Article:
CAMBRIDGE, MA -- Anyone unfortunate enough to encounter a porcupine's quills knows that once they go in, they are extremely difficult to remove. Researchers at MIT and Brigham and Women's Hospital now hope to exploit the porcupine quill's unique properties to develop new types of adhesives, needles and other medical devices.
In a new study, the researchers characterized, for the first time, the forces needed for quills to enter and exit the skin. They also created artificial devices with the same mechanical features as the quills, raising the possibility of designing less-painful needles, or adhesives that can bind internal tissues more securely.
There is a great need for such adhesives, especially for patients who have undergone gastric-bypass surgery or other types of gastric or intestinal surgery, according to the researchers. These surgical incisions are now sealed with sutures or staples, which can leak and cause complications.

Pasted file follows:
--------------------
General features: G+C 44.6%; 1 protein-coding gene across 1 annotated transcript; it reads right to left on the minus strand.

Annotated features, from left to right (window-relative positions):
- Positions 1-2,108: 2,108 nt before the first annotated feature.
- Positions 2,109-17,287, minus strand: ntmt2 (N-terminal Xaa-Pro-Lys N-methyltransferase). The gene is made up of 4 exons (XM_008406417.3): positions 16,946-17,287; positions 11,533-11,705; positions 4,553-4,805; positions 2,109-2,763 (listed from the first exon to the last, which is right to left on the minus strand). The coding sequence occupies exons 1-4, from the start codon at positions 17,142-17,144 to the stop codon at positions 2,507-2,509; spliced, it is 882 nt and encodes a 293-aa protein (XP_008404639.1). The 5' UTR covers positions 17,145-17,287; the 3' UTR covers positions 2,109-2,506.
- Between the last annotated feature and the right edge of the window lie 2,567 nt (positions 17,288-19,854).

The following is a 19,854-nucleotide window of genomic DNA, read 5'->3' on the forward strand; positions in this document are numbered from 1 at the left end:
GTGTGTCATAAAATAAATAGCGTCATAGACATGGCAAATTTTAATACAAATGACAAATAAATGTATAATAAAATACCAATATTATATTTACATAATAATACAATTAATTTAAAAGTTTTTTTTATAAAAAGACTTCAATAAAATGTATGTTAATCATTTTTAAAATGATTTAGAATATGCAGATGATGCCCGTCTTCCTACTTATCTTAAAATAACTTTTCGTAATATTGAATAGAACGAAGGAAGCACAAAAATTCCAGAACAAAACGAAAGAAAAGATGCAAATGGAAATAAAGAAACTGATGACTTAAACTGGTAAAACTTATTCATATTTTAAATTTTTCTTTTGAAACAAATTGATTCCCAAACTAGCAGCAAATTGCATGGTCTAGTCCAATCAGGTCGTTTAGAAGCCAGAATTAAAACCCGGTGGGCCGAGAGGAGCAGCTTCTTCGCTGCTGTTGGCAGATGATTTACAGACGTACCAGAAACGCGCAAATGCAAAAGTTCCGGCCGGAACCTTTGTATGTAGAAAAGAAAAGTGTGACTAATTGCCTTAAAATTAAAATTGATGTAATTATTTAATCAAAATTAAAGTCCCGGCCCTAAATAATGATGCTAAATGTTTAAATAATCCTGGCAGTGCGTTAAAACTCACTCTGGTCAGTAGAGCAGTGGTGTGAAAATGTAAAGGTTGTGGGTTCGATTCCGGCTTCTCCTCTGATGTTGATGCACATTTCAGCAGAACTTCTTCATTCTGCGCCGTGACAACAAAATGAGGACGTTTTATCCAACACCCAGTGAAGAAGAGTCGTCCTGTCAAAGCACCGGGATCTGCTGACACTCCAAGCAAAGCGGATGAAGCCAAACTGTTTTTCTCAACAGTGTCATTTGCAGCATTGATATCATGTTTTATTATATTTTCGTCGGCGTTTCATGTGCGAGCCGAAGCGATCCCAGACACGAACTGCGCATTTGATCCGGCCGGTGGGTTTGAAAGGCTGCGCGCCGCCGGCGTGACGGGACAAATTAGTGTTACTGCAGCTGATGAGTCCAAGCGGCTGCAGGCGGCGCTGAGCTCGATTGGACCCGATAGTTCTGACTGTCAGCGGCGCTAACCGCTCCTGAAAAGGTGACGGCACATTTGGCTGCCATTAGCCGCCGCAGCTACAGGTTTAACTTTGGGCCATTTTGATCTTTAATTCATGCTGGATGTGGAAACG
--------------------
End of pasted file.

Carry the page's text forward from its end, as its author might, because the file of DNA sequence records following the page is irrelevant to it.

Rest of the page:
"With further research, biomaterials modeled based on porcupine quills could provide a new class of adhesive materials," says Robert Langer, the David H. Koch Institute Professor at MIT and a senior author of the study, which appears this week in the Proceedings of the National Academy of Sciences.
Jeffrey Karp, an associate professor of medicine at Harvard Medical School and co-director of the Center for Regenerative Therapeutics at Brigham and Women's Hospital, is also a senior author of the paper. Lead author is Woo Kyung Cho, a postdoc in the Harvard-MIT Division of Health Sciences and Technology (HST).
Borrowing from nature
Aside from stitches and sutures, doctors sometimes use medical-grade superglue to bind tissue together, Karp says. However, those glues can be toxic, or provoke an inflammatory response.
To create adhesives that would work in the body without producing adverse reactions, the research team turned to nature for inspiration. "We beli
|Contact: Sarah McDonnell|
Massachusetts Institute of Technology